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Our second daughter is eight. Eight is old. (At least, at our house it is.) And, eight? Eight is great!

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It means someone that you can send to the craft cupboard to “upgrade” the Jesse Tree ornaments, mostly by themselves and unsupervised. Ok, maybe a bit supervised.

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It means being able to reach the Jesse Tree above the piano without help.

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It means being able to start muddling through the missal during Sunday Mass. To muddle through seems to be defined by the Mirriam-Webster dictionary as “to achieve a degree of success without much planning or effort.” Tell me about it. I’m finding that doing a quick run through the missal before Mass greatly increases the chances of Missal Success and decreases the Great Sadness Caused by Missal Failure and Confusion. But maybe this is just my daughter.

It means being able to follow along with the hymns using the hymnals. Even if it takes almost the entire song in order to find the number in the book.

It still means needing to be reminded to be reverent by kneeling up or standing up straight at Mass, to listen and not get distracted, but it seems to mean not needing to be shushed as much. And she doesn’t throw down the hymnal, run down the aisle or need to be taken to the foyer. Praise. The. Lord.

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It means a more advanced version of the Faith and Life book that her little siblings are using. This yellow book is for kids in grade three. Smaller type, more detail, wonderful artwork.

It means a small session with Mama or Daddy after bedtime prayers to work through a simple examination of conscience before going to sleep. I was kind of hoping this would work itself out without any supervision – along the lines of “Ok. Don’t forget to examine your conscience before going to sleep.” But it worked just as well as “Ok. Don’t forget to brush your teeth before going to sleep.” They seemed to need a bit more hand holding and instruction before they could a) do it themselves when prompted, and b) develop the habit and remember to do it without prompting.

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It also means that they’re not likely to rough-house beside the ridiculously breakable Advent Wreath Situation and break the candleholders. No, that would be the six-year old. In cahoots with the five-year old.


Everyone has always told me to cherish these moments when the kids are little because it goes fast. And boy am I ever finding that it does. It goes very fast.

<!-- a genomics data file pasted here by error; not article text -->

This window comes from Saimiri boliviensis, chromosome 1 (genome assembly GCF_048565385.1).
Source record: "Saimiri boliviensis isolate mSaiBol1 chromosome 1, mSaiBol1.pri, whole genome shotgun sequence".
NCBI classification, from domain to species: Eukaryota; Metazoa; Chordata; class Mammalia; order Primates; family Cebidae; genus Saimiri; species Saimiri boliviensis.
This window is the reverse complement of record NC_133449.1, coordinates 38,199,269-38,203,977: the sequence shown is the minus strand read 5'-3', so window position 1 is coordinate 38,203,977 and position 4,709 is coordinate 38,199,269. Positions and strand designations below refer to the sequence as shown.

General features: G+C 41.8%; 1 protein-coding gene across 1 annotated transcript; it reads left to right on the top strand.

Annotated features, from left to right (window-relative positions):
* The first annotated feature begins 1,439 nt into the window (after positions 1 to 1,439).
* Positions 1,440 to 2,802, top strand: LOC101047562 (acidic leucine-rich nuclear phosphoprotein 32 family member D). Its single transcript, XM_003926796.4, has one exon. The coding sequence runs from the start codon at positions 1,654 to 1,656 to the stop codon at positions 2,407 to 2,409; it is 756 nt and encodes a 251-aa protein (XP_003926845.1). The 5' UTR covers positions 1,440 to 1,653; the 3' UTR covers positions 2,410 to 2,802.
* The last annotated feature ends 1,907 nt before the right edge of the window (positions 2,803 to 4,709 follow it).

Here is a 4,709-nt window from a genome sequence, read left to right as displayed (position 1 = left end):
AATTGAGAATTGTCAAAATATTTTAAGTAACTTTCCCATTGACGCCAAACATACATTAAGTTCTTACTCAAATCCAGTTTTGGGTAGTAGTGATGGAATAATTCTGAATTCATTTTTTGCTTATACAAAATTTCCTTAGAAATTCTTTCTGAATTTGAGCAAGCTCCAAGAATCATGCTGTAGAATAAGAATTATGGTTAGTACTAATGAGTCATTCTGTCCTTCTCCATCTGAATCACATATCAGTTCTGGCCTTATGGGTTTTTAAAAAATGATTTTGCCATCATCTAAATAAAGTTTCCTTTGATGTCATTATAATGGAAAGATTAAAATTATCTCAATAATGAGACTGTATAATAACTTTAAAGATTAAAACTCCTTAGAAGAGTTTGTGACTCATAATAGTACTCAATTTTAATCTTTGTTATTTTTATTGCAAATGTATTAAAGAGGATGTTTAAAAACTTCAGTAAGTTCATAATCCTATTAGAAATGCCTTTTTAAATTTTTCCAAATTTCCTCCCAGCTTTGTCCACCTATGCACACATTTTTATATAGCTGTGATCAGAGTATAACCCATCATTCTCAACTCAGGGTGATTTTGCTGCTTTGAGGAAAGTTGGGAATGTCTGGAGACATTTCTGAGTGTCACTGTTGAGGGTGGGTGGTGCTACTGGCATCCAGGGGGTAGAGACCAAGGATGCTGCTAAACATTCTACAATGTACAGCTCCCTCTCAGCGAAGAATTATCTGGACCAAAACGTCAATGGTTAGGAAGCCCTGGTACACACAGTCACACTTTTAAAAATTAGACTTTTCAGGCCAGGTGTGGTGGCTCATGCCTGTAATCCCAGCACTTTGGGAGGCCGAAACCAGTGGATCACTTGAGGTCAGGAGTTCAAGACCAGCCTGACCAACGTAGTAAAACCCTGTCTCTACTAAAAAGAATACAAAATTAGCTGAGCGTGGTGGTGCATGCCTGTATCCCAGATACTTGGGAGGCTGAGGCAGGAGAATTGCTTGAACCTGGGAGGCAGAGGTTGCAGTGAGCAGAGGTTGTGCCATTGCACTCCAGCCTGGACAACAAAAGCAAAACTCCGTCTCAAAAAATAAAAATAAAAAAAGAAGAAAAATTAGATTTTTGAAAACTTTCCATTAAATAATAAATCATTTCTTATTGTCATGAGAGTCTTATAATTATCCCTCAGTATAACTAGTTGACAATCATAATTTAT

Just a short note to say that the Lenten Resources page is back up! Please let me know if you have any other resources that might help others in their Lenten journey. Praying that you and your family have a blessed Lent.

For the times I have shunned the presence of Christ, whether it be his sacramental presence or his presence through the people he puts in my life, Response: Come, Lord Jesus!
– from an Examination of Conscience

I usually remember to genuflect before the Tabernacle. Beautiful gold box, bright red candles: these help me remember that I truly am before the King of kings. But I’m tend to forget the presence of Jesus in the seemingly random people he puts in my life. The grumpy cashier, the tired waitress, the lonely retiree, the person sitting next to me on the bus, a toddler determined to empty all the kleenex boxes into the recycling… it’s not easy to remember. In the rush of just trying to get things done, distracted by my own thoughts, I forget that each individual before me is there for a reason: maybe just a smile or a kind word, but something. So this is my brilliant idea:

Random man walking on the sidewalk?

Not random at all!

This could really improve road rage…

“For I was hungry and you gave me food, I was thirsty and you gave me drink, a stranger and you welcomed me, naked and you clothed me, ill and you cared for me, in prison and you visited me.” Then the righteous will answer him and say, “Lord, when did we see you hungry and feed you, or thirsty and give you drink? When did we see you a stranger and welcome you, or naked and clothe you? When did we see you ill or in prison, and visit you?” And the king will say to them in reply, “Amen, I say to you, whatever you did for one of these least brothers of mine, you did for me.”
-Matthew 25:35-40

From our perennial favourite, St. Francis de Sales:

As to the examination of conscience, which we all should make before going to bed, you know the rules:

  1. Thank God for having preserved you through the day past.
  2. Examine how you have conducted yourself through the day, in order to which recall where and with whom you have been, and what you have done.
  3. If you have done anything good, offer thanks to God; if you have done amiss in thought, word, or deed, ask forgiveness of His Divine Majesty, resolving to confess the fault when opportunity offers, and to be diligent in doing better.
  4. Then commend your body and soul, the Church, your relations and friends, to God. Ask that the Saints and Angels may keep watch over you, and with God’s Blessing go to the rest He has appointed for you.

– Introduction to the Devout Life, St. Francis de Sales